That intense competition is widely expected to whittle the array of platforms down to a few winners, at least according to most pundits. It may also be that a healthy number of rival operating systems can coexist while posing little problem for consumers, given how little mobile software costs. Among PCs in the 80s and 90s, compatibility with third party software titles (and the operating system they depended upon) was a much bigger issue for users. Today, there does not seem to be many significant barriers stopping consumers from trying a new smartphone platform. Many people carry both a BlackBerry and an iPhone, for example, or have moved from Windows Mobile or the Palm OS to a modern smartphone without worrying about losing their software investments in the prior platform.
Return of the tablet: 2010
After three blockbuster iPhone launches, each followed by a successful iPod touch introduction, observers naturally began to wonder how Apple would expand its new mobile device franchise. Over the previous decade, Apple engineers built a series of prototype devices that were all rejected, ranging from mini notebooks to a tablet Web browser (which ended up being incorporated as the Mobile Safari app used in the iPhone). Steve Jobs even noted that one of the things he was most proud of was resisting the desire to launch a new tablet device without first putting into place the ecosystem needed to sustain it.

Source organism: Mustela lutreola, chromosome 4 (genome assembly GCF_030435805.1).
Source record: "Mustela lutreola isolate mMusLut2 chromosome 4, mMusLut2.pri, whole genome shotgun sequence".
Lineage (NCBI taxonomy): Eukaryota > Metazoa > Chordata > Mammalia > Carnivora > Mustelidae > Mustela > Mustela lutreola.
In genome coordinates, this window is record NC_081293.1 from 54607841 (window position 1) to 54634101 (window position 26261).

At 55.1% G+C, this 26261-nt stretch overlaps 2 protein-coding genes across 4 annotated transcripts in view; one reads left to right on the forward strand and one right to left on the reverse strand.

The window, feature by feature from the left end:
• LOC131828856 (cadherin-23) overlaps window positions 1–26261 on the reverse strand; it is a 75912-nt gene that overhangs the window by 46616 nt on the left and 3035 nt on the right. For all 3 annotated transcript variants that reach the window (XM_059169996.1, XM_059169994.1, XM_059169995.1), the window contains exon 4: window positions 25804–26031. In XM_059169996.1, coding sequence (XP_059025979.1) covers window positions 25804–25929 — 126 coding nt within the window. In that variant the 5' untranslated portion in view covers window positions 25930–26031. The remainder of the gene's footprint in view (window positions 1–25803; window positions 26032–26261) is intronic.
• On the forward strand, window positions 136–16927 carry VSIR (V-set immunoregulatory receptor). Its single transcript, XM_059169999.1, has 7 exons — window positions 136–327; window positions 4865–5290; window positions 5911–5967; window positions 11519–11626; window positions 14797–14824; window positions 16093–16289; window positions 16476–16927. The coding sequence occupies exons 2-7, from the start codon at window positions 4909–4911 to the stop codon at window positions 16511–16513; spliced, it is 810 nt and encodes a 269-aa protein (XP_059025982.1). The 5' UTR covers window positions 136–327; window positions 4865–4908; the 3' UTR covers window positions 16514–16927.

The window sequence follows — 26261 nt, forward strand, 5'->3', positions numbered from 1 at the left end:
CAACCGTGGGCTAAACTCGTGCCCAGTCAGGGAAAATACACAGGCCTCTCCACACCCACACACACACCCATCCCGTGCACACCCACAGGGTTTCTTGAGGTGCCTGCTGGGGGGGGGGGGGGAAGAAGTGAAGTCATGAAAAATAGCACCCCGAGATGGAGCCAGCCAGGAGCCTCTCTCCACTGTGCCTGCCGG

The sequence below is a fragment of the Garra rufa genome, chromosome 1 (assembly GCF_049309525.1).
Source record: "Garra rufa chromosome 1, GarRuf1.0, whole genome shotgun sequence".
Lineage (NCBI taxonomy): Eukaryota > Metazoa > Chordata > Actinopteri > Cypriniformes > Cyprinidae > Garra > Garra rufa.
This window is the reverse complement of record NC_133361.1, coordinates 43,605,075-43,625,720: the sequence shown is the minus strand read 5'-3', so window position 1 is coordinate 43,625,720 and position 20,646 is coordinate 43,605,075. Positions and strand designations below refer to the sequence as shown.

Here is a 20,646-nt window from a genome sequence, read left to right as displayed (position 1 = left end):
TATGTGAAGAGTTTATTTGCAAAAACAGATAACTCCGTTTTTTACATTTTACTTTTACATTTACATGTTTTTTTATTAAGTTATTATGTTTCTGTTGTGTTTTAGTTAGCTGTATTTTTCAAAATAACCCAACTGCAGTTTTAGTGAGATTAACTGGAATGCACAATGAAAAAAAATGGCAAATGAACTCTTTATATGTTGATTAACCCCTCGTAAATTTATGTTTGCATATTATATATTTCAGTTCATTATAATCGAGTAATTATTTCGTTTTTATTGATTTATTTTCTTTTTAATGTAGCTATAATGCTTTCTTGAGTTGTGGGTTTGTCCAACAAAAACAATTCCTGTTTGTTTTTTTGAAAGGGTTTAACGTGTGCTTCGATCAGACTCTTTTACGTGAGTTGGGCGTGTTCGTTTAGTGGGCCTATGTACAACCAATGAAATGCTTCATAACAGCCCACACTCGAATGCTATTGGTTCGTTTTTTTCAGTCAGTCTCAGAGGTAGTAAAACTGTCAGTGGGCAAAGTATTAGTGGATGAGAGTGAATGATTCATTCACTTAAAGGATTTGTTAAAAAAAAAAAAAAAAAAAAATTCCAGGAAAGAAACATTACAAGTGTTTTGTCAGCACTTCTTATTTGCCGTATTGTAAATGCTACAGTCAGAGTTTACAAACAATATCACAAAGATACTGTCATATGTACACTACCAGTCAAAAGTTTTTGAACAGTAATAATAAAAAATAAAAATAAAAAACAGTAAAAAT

Launching a tablet product, even with impressive hardware features, is almost certainly doomed to failure unless it is delivered with a ready audience willing to support it. A major problem for the Newton was that Apple simply threw the product at the market as a toy with incredible potential. It didn't do enough out of the box to warrant buying one. That left zero potential for ever building a critical mass needed to attract the very third party development that was needed to make it worthy of buying.